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Hosanna in the Midst of Holy Week

By Bishop Mark J. Webb

Photo by Vickiido on Unsplash.

“Hosanna!  Blessed is He who comes in the name of the Lord; blessed is the coming kingdom of our father David; Hosanna in the highest!” (Mark 11.9b-10)

Around the world, Holy Week began with shouts of hosanna! I remember as a child one of my favorite moments each year in church was receiving my palm branch on Palm Sunday and being allowed to wave it wildly and yell as loud as I could, “Hosanna!” I also remember struggling with how the very same people in Jesus’ day who shouted Hosanna could just a few days later join in the cries of “crucify him!”

What does it mean to shout hosanna? Hosanna is often thought of and used as a declaration of praise, like hallelujah, but it is actually a plea for salvation. The Hebrew root words are found in Psalm 118.25 which says, “Save us, we pray, O LORD!” The Hebrew words yasha (“deliver, save”) and anna (“beg, beseech”) combine to form the word that, in English, is “hosanna.” Literally, hosanna means “I beg you to save!” or “please deliver us!” Hosanna is a word used to demonstrate praise and adoration. Hosanna is also a deep cry to be saved.

The crowds on that first Palm Sunday greeted Jesus with shouts of hosanna to welcome their hero, their Messiah, the one they believed would be their king. The echoes of hosanna faded and were replaced with cries of “crucify Him” because they expected Jesus to rescue them from their enemies. Their emphasis was on Jesus fixing the world around them and changing others, by assuming political power. When it became apparent that Jesus was not going to live out their view of a hero or deliverer, the hosannas stopped.

In Romans 7.24 the Apostle Paul declared these words: “What a wretched man I am! Who will rescue me from this body that is subject to death?” Paul cried out, Hosanna! Save me! He recognized that the work and promise of Jesus Christ was to change his inner self, to move him from a life dominated by the flesh and sin to a life redeemed and set free – a life that knew the fullness of grace resulting in the work of justification and sanctification.

As we travel through these days of Holy Week what is our intent in shouting hosanna! Are we looking for God to change our enemies, to transform our external circumstances so we will find the significance and life we desire? Please don’t misunderstand me, God is interested in our circumstances, but God’s purpose is to rescue us from the wages of sin and usher us into the abundant and eternal life offered through the life, death, and resurrection of Jesus Christ. God’s purpose is to save us and transform us, so that in our living we may reflect the character of Christ. When we, one by one are rescued by, saved by Jesus, we are changed and when we are changed, the world is changed. Light pierces darkness, truth defeats lies, hope destroys hopelessness, and the way of God’s kingdom is known and experienced.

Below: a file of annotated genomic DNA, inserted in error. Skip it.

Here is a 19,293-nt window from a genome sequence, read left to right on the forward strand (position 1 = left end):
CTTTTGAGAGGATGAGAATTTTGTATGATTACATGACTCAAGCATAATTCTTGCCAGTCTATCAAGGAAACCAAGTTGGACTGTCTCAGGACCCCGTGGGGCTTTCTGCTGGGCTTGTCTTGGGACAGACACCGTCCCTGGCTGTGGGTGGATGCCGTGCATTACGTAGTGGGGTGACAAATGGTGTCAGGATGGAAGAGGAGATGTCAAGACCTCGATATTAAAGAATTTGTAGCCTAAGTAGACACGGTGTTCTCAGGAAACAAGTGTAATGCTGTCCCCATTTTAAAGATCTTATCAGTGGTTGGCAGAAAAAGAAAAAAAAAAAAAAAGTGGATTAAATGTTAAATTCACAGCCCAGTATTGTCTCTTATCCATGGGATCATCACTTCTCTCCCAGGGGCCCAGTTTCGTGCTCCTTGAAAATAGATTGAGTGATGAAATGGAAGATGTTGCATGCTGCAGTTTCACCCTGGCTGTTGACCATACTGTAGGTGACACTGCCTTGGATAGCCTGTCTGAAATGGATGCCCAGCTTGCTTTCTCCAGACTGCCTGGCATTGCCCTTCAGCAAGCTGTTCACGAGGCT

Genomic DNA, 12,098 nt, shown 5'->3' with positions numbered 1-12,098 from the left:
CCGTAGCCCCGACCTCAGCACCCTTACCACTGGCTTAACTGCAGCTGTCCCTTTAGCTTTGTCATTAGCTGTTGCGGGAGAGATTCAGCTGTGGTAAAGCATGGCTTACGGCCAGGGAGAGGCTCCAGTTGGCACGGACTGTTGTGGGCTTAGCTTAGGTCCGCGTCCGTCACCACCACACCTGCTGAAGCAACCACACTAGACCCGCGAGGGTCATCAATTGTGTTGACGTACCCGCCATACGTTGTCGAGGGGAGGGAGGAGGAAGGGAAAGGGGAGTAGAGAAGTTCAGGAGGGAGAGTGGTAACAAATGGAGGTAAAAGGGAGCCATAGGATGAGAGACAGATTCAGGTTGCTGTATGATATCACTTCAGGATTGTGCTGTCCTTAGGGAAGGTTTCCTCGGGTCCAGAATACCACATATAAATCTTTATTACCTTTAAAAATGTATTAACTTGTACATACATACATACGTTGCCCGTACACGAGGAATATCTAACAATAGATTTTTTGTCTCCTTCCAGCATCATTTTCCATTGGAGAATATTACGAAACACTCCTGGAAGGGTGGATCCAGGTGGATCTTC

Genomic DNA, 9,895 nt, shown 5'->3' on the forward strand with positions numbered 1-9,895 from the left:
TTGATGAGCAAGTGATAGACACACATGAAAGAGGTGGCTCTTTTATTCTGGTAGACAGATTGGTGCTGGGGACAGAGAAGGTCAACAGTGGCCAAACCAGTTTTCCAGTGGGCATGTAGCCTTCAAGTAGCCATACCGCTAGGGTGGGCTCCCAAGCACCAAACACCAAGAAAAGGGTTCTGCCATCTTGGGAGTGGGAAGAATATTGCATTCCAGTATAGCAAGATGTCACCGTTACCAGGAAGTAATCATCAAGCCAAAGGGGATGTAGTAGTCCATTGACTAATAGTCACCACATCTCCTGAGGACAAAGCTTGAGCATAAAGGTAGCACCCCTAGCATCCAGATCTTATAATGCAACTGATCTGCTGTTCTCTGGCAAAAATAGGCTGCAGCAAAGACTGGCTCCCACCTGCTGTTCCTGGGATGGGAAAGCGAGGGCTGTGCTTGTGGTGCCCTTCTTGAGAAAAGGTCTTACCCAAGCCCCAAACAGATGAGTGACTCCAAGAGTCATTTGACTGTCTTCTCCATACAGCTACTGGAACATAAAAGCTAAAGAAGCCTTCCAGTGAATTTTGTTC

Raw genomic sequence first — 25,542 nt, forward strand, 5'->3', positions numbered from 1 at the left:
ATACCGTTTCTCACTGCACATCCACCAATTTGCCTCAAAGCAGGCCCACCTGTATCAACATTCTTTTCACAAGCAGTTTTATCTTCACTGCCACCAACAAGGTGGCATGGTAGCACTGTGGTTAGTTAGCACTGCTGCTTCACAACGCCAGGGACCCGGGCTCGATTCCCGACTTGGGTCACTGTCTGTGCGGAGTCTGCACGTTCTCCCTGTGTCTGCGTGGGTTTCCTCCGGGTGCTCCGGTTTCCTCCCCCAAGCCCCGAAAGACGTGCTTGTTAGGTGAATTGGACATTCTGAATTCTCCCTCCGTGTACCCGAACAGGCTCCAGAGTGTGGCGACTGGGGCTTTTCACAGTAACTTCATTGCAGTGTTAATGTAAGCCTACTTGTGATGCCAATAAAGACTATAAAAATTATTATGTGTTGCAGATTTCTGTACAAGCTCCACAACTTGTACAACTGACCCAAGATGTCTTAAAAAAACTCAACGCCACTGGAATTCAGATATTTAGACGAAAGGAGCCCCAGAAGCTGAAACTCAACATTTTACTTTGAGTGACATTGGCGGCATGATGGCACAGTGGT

As we once again experience the events of Holy Week, may we shout hosanna as we draw nearer to Jesus and embrace the unconditional love offered to us by God. Let’s shout hosanna recognizing we need a Savior and surrender anew to Jesus as Lord. Shout hosanna as you invite Jesus to continue the refining work in you so that you may die to self and live for Christ. Cry out in a new way, inviting Jesus to give you a new nature, a new perspective, a deeper trust, a greater passion for living God’s way.

As we experience this Holy Week, be intentional about inviting others to meet the Jesus you have encountered, urge them to travel with you into the events of this week that demonstrate the extraordinary steps God took to offer them life, so that they too may shout hosanna and invite Jesus to save them.

 Shouting hosanna matters! It is in that shout that we open ourselves to the saving work of God in Jesus Christ. It is the shout of hosanna that leads me to and allows me to know the fullness of new life that is encountered on Easter morning – sin no longer has power; death no longer has victory. Because I have been saved by God, I now know the amazing life found in Jesus Christ, a life of purpose, an abundant life, a life forever in the presence of my God!

Bishop Mark J. Webb is an episcopal leader in the Global Methodist Church.

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